University of Oklahoma president David Boren's letter to the Big 12 Commissioner, calling for the Sooners' game against Oregon last Saturday to be erased from the record books, is pure nonsense. The letter called into question the rulings of two plays that occurred in the last 1:12 of the fourth quarter, an onside kick and a pass interference call, which went against the Sooners and opened the door for the Ducks to win the game.
I don't have a problem with Boren's letter of complaint as such letters need to be sent to conference commissioners as part of a checks and balances system to improve the game and how it's officiated. What I do have a problem with is Boren calling for the game to be wiped off the books. There's no possible way he can be serious about this but regardless, he put it down on paper and as a result, he looks extremely foolish – or just out of touch.
Unfortunately, bad officiating is as much a part of sports as Turkey is with Thanksgiving dinner. The painful reality is that the athleticism of bigger and stronger players is passing the slower officials by. Until the sport modifies how it positions its officials on the field, or imposes some sort of stringent, mandatory conditioning program for the zebras, then more and more mistakes will be made. The extremely painful reality is that the sporting world, especially the coaches, players and fans of the teams getting the raw end of a bad call are going to have to live with the results, good or bad, because there is no way a precedent could be set to wipe games off the books "after further review."
I guess there's always a chance some rogue liberal judge could rule in favor of pretending a game never happened but last I checked Oklahoma was still a red state so we should be safe unless a school like Berkley or Harvard gets hosed by the officials. Seriously, though, can you imagine the anarchy this would create? You'd have teams petitioning losses because of a holding penalty on the first play of the second quarter that negated a touchdown pass.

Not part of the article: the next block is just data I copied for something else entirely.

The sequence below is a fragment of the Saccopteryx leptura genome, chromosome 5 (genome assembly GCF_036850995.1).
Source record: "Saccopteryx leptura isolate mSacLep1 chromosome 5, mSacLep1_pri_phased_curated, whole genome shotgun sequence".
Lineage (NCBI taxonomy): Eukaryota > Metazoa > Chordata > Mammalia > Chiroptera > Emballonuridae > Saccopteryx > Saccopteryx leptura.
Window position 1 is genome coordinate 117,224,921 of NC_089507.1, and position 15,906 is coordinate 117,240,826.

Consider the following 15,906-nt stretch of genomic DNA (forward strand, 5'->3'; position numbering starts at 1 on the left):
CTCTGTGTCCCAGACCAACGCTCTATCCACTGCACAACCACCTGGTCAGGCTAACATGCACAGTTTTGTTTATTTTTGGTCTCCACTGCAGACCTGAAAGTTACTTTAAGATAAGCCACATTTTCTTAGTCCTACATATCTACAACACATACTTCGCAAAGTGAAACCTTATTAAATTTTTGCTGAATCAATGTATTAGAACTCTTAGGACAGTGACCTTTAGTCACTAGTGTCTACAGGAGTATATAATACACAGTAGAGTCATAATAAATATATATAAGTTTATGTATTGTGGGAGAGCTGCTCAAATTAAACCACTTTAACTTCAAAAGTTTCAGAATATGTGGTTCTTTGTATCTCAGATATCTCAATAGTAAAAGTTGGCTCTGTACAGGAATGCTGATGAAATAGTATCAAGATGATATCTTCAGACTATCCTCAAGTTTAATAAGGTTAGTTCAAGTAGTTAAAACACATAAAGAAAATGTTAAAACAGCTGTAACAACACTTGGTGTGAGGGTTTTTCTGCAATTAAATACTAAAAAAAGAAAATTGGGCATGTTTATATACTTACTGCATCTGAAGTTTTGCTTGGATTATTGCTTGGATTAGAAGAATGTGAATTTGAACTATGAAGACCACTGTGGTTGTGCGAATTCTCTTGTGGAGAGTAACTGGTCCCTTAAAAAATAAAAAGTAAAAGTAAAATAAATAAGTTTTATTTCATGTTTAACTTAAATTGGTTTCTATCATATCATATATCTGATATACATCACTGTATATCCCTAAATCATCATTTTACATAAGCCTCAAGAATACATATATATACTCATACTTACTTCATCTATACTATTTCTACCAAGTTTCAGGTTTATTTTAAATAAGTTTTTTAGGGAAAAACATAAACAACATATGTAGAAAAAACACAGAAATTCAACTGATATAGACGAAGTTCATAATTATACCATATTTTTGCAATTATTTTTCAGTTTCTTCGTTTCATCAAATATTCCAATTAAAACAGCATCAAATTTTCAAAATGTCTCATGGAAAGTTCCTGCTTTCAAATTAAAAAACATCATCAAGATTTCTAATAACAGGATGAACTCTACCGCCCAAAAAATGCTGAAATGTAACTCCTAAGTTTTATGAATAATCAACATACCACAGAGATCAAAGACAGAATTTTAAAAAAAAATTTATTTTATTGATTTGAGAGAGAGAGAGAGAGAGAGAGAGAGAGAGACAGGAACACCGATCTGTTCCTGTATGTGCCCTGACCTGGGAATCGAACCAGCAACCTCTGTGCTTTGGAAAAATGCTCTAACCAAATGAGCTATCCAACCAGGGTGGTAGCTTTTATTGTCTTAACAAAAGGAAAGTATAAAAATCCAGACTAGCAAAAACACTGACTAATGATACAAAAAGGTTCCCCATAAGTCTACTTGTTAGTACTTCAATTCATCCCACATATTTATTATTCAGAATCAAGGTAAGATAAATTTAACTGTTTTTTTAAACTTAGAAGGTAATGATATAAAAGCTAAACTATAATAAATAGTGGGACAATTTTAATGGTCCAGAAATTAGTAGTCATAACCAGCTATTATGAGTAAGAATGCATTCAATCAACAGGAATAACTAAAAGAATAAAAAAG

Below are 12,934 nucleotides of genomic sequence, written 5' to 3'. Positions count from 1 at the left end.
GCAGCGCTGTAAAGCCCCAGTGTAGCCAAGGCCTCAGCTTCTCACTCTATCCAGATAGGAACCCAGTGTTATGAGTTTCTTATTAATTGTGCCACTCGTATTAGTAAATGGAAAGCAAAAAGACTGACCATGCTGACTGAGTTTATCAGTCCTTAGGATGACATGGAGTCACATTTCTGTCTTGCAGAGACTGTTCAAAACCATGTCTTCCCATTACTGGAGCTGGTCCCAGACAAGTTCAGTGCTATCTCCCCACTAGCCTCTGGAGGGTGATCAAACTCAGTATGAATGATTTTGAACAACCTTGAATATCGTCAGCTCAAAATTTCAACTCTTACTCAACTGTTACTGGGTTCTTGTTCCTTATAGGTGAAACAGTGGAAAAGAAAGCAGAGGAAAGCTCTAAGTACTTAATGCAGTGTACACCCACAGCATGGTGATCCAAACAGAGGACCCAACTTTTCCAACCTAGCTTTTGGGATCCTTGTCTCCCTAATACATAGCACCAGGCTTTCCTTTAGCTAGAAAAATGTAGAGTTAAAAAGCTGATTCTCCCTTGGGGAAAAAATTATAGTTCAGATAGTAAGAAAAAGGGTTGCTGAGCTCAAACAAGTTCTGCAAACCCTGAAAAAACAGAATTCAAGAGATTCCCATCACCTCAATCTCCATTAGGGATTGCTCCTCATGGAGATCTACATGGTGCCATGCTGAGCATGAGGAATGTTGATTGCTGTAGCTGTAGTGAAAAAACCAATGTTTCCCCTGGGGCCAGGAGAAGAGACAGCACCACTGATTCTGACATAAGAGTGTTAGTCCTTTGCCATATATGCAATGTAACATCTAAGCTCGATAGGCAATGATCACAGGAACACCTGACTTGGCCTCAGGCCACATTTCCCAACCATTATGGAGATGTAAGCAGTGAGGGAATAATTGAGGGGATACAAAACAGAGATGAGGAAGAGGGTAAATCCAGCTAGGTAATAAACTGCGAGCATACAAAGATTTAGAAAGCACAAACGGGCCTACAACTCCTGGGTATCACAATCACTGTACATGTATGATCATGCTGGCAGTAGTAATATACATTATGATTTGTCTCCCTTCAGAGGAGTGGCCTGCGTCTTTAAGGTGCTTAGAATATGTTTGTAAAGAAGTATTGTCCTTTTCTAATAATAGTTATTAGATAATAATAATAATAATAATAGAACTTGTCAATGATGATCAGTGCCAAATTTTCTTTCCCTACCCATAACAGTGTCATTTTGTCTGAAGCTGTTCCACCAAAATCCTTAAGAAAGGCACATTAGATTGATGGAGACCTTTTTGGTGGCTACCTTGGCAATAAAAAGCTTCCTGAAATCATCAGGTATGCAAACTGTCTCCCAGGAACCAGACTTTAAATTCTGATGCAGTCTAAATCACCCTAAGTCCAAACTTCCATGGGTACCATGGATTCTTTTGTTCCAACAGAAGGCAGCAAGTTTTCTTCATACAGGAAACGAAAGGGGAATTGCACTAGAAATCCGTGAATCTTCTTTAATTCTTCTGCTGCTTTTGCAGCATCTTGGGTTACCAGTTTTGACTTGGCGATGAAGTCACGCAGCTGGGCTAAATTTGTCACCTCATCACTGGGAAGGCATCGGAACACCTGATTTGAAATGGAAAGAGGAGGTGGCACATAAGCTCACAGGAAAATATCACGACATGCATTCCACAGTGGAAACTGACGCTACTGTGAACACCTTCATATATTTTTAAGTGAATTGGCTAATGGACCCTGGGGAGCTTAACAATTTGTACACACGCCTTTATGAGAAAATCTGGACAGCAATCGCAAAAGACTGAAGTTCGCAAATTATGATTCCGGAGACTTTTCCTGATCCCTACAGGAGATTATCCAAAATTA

Where would it end? Where would we draw the line? Perhaps, such a ruling would allow teams to go back in time and petition costly calls by the officials that lost games from yesteryear. I know the Seattle Seahawks would be ecstatic as they still deny that they lost last year's Super Bowl. I don't think you'd get any objections from the Oakland Raiders either for what happened to them in New England during the Patriots' first Super Bowl run. The Los Angeles Angels of Anaheim would probably be on board as well as some of the calls that went against them during their AL Championship Series with the Chicago White Sox were hideously bad.
Even the University of Arizona has suffered from its fair share of bad calls. Remember last year's game at Utah when we caused a fumble on the Utes' opening drive only to have the refs say their quarterback's arm was in a "forward throwing motion." Review of that play clearly showed that the ball was knocked loose. Coach Mike Stoops even challenged the call yet the officials upstairs compounded the situation by siding with their peers on the field, making the original call doubly bad.
For the Sooners, the calls may have cost them the game on Saturday. The calls definitely provided the Ducks with extra chances to win the game, but by no means were the officials the ones who let Jaime Dixon run wild and look like a Heisman candidate in the final minutes. It wasn't the officials missing tackles at the line of scrimmage or letting Oregon receivers get open down field. The bottom line is that the Sooners still had a chance to win, despite the poor officiating and didn't close the deal.
I know it's brutal. I know the calls weren't right. But human discretion is part of the game. Besides, does the Oklahoma president really expect us to believe that the Sooners have never been the beneficiary of a questionable call? Heck, let's watch this Reggie Bush saga play out. Maybe if the Sooners are lucky, the NCAA will strip away USC's 2004 BCS Championship and hand the crystal trophy over to Oklahoma.
I wonder what kind of letter their school president will write to the Big 12 Commissioner then.